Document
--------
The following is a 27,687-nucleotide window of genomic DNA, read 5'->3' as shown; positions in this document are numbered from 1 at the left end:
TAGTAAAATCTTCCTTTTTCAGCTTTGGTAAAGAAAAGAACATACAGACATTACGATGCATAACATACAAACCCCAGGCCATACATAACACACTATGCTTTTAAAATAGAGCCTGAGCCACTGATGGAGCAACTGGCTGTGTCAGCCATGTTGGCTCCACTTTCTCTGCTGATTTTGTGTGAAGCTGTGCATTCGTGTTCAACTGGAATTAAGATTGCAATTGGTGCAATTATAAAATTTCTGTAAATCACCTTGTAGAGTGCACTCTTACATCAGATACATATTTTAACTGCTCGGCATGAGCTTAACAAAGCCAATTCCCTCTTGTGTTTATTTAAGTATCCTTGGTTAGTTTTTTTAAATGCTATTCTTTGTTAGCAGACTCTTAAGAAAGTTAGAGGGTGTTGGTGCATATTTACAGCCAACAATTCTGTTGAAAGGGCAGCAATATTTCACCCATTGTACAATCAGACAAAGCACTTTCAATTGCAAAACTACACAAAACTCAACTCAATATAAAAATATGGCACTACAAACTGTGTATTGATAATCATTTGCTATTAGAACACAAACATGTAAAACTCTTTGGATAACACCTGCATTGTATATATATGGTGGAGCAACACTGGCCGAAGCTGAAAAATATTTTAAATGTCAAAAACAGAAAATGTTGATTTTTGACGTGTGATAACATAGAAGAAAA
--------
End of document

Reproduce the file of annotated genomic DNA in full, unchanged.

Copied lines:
The following is a 27,687-nucleotide window of genomic DNA, read 5'->3' as shown; positions in this document are numbered from 1 at the left end:
TAGTAAAATCTTCCTTTTTCAGCTTTGGTAAAGAAAAGAACATACAGACATTACGATGCATAACATACAAACCCCAGGCCATACATAACACACTATGCTTTTAAAATAGAGCCTGAGCCACTGATGGAGCAACTGGCTGTGTCAGCCATGTTGGCTCCACTTTCTCTGCTGATTTTGTGTGAAGCTGTGCATTCGTGTTCAACTGGAATTAAGATTGCAATTGGTGCAATTATAAAATTTCTGTAAATCACCTTGTAGAGTGCACTCTTACATCAGATACATATTTTAACTGCTCGGCATGAGCTTAACAAAGCCAATTCCCTCTTGTGTTTATTTAAGTATCCTTGGTTAGTTTTTTTAAATGCTATTCTTTGTTAGCAGACTCTTAAGAAAGTTAGAGGGTGTTGGTGCATATTTACAGCCAACAATTCTGTTGAAAGGGCAGCAATATTTCACCCATTGTACAATCAGACAAAGCACTTTCAATTGCAAAACTACACAAAACTCAACTCAATATAAAAATATGGCACTACAAACTGTGTATTGATAATCATTTGCTATTAGAACACAAACATGTAAAACTCTTTGGATAACACCTGCATTGTATATATATGGTGGAGCAACACTGGCCGAAGCTGAAAAATATTTTAAATGTCAAAAACAGAAAATGTTGATTTTTGACGTGTGATAACATAGAAGAAAA